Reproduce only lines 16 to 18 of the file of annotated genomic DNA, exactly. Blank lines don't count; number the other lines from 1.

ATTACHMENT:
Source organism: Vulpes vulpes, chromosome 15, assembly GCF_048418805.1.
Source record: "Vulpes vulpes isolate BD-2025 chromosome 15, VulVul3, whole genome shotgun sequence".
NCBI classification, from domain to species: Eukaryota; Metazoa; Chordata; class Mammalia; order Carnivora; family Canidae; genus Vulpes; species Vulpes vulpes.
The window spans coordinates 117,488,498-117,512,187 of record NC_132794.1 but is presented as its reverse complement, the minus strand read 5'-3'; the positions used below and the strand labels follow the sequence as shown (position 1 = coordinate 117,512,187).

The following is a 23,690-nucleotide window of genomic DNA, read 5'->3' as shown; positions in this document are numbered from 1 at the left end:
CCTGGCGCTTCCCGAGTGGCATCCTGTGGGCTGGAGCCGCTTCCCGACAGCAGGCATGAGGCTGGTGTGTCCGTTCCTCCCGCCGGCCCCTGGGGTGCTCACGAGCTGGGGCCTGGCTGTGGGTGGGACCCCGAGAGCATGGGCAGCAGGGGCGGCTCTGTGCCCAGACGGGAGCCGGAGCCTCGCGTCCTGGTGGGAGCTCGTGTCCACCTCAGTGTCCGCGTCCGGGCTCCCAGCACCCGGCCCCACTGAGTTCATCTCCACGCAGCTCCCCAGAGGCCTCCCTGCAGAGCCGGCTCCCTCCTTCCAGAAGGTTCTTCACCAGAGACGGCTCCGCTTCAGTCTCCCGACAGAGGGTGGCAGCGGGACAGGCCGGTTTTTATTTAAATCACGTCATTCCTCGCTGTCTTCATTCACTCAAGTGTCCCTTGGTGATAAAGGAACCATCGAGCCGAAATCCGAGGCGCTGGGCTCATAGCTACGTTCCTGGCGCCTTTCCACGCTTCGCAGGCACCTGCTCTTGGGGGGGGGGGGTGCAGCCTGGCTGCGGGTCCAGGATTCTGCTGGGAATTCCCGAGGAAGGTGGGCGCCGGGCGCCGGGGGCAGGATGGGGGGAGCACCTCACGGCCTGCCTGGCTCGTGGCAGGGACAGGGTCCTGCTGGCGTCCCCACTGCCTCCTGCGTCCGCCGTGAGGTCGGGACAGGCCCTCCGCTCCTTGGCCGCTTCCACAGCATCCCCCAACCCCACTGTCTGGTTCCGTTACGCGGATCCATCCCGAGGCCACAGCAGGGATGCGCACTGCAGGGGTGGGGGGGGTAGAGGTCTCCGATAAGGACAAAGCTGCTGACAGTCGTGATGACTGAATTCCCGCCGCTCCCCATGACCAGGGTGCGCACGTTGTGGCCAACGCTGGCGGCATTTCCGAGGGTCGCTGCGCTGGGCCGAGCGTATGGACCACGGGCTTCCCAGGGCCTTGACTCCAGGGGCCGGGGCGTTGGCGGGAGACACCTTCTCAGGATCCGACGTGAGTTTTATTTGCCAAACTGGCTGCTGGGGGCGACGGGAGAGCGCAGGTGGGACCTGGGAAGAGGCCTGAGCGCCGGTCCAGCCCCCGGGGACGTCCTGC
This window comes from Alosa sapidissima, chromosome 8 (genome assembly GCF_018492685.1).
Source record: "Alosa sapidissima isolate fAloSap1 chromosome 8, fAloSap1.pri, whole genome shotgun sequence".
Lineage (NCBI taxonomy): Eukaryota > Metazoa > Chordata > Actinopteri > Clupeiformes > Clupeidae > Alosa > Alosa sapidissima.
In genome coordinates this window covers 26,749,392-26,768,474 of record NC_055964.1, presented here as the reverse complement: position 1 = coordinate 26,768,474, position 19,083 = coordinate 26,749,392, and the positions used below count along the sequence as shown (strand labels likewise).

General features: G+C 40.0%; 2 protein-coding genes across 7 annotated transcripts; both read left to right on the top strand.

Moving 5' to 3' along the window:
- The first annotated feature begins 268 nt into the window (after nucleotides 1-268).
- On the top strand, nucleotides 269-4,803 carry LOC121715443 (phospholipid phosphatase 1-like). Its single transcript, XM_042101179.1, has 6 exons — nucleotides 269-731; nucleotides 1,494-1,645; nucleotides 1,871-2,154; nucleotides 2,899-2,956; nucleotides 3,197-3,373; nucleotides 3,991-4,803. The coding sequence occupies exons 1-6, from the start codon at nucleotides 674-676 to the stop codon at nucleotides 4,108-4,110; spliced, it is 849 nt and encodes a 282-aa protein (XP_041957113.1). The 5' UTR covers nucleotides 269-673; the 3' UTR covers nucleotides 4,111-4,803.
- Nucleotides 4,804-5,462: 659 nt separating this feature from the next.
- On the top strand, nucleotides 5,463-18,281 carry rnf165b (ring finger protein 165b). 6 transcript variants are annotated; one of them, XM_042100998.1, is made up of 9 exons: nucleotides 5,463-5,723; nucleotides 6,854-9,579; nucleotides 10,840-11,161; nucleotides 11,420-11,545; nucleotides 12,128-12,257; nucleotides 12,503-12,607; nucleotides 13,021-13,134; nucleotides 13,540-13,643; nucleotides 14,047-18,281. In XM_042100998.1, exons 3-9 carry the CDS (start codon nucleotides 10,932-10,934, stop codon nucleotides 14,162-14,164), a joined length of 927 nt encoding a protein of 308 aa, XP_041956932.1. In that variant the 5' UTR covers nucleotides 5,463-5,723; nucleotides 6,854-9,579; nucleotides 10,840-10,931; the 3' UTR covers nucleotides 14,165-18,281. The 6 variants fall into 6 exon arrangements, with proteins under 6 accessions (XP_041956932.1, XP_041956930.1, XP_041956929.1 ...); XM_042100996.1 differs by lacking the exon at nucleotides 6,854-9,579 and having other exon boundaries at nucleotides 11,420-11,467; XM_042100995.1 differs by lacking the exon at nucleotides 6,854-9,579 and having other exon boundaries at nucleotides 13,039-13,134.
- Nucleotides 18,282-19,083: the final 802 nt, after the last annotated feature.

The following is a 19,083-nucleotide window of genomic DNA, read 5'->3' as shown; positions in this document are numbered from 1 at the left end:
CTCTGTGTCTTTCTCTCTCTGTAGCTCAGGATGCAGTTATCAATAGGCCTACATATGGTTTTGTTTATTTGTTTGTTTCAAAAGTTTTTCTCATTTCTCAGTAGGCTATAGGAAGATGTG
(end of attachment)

- On the top strand, nucleotides 5,463-18,281 carry rnf165b (ring finger protein 165b). 6 transcript variants are annotated; one of them, XM_042100998.1, is made up of 9 exons: nucleotides 5,463-5,723; nucleotides 6,854-9,579; nucleotides 10,840-11,161; nucleotides 11,420-11,545; nucleotides 12,128-12,257; nucleotides 12,503-12,607; nucleotides 13,021-13,134; nucleotides 13,540-13,643; nucleotides 14,047-18,281. In XM_042100998.1, exons 3-9 carry the CDS (start codon nucleotides 10,932-10,934, stop codon nucleotides 14,162-14,164), a joined length of 927 nt encoding a protein of 308 aa, XP_041956932.1. In that variant the 5' UTR covers nucleotides 5,463-5,723; nucleotides 6,854-9,579; nucleotides 10,840-10,931; the 3' UTR covers nucleotides 14,165-18,281. The 6 variants fall into 6 exon arrangements, with proteins under 6 accessions (XP_041956932.1, XP_041956930.1, XP_041956929.1 ...); XM_042100996.1 differs by lacking the exon at nucleotides 6,854-9,579 and having other exon boundaries at nucleotides 11,420-11,467; XM_042100995.1 differs by lacking the exon at nucleotides 6,854-9,579 and having other exon boundaries at nucleotides 13,039-13,134.
- Nucleotides 18,282-19,083: the final 802 nt, after the last annotated feature.

The following is a 19,083-nucleotide window of genomic DNA, read 5'->3' as shown; positions in this document are numbered from 1 at the left end: